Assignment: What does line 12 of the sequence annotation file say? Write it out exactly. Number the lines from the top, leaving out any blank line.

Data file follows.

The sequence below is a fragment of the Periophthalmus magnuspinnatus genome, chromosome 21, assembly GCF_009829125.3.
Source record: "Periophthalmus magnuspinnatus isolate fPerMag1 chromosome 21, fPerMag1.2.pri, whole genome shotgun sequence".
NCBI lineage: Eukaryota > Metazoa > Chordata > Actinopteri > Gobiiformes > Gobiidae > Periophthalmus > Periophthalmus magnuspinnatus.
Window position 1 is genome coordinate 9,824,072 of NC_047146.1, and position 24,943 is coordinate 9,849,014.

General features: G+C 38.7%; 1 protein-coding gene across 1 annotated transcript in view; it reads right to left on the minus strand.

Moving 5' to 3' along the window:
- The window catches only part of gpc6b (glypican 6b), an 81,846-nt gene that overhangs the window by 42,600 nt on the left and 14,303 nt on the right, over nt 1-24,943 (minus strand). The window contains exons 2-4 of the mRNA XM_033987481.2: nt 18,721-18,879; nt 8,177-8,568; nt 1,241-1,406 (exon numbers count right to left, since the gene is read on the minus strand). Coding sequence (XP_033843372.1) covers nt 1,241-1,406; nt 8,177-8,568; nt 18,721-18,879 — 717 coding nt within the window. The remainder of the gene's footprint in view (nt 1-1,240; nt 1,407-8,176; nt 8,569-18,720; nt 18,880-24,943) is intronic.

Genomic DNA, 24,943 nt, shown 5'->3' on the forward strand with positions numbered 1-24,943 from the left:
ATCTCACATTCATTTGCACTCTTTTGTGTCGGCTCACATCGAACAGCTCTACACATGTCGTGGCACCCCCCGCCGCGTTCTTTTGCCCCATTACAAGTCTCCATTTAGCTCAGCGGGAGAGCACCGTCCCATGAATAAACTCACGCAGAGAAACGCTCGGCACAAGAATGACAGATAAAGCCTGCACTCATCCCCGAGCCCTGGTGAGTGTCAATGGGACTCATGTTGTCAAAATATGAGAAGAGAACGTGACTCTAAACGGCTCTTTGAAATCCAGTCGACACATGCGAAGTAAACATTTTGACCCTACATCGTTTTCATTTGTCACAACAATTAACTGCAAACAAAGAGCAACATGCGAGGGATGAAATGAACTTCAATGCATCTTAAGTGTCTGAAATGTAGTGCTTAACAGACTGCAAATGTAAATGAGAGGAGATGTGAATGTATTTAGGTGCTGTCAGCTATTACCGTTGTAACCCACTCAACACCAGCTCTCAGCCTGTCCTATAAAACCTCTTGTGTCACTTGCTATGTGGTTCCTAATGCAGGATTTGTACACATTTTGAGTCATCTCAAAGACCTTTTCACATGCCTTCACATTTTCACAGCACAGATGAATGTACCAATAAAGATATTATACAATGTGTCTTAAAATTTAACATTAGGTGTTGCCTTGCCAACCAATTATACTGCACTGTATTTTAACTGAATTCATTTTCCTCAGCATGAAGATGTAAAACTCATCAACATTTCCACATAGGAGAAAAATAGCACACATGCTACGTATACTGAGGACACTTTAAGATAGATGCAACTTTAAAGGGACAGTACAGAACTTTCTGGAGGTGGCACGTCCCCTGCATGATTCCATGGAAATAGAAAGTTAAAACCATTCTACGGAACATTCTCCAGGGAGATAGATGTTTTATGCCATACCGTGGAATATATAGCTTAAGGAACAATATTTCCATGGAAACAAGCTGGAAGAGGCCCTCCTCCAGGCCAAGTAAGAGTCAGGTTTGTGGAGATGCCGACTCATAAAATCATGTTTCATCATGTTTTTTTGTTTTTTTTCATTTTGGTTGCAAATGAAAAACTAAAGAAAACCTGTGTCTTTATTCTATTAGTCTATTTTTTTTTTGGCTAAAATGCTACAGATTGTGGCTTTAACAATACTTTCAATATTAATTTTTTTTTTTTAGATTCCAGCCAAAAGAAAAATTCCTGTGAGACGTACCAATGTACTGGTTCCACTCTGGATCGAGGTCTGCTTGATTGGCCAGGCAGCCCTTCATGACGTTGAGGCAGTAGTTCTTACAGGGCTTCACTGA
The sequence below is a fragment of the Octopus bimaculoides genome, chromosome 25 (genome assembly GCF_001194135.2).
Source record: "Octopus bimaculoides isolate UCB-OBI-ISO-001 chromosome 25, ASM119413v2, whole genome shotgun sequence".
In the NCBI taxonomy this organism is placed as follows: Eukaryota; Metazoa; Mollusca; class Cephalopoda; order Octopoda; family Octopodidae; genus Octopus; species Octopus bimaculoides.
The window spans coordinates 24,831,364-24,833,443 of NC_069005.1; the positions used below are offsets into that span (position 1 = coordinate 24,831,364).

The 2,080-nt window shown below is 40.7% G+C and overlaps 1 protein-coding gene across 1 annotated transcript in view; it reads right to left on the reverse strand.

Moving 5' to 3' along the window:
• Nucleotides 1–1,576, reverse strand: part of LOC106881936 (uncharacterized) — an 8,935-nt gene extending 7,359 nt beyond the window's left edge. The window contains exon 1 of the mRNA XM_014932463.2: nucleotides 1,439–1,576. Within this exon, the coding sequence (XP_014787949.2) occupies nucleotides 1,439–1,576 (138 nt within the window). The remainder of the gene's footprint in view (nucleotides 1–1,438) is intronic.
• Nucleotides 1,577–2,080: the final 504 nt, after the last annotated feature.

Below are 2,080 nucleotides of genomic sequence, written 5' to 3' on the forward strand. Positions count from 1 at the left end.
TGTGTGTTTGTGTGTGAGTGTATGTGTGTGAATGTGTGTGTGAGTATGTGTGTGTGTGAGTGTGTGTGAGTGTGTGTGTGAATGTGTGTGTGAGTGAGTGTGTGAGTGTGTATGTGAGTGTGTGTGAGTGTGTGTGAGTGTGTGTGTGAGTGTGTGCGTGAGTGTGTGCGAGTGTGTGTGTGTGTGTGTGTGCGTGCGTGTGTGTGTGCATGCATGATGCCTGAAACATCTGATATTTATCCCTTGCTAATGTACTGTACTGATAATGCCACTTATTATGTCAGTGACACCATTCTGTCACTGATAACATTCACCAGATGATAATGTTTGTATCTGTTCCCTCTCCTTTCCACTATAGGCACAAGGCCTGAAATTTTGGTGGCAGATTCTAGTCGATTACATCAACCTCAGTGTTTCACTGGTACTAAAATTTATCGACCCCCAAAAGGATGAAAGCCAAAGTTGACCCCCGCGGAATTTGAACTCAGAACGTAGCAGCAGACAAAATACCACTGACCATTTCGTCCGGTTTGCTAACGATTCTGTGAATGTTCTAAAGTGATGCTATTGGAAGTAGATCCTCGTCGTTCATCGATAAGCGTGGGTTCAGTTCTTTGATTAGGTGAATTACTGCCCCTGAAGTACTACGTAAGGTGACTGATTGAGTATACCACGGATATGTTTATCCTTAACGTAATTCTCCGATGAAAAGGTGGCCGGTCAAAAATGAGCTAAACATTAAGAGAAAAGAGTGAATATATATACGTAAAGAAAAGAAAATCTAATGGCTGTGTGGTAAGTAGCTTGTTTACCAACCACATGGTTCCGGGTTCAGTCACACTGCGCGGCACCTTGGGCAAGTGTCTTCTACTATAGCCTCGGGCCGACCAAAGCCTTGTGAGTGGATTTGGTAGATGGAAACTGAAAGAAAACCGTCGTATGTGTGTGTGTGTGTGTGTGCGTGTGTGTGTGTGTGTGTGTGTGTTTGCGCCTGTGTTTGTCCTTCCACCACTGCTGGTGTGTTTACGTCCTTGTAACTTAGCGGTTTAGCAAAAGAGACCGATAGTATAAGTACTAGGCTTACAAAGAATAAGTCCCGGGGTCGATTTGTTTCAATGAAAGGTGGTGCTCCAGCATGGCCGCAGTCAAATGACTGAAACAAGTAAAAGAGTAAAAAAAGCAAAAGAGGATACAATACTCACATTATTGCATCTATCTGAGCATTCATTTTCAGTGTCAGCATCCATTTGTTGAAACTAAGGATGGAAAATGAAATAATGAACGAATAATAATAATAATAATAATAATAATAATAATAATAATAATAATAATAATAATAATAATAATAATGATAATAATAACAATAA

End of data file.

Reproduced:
In the NCBI taxonomy this organism is placed as follows: Eukaryota; Metazoa; Mollusca; class Cephalopoda; order Octopoda; family Octopodidae; genus Octopus; species Octopus bimaculoides.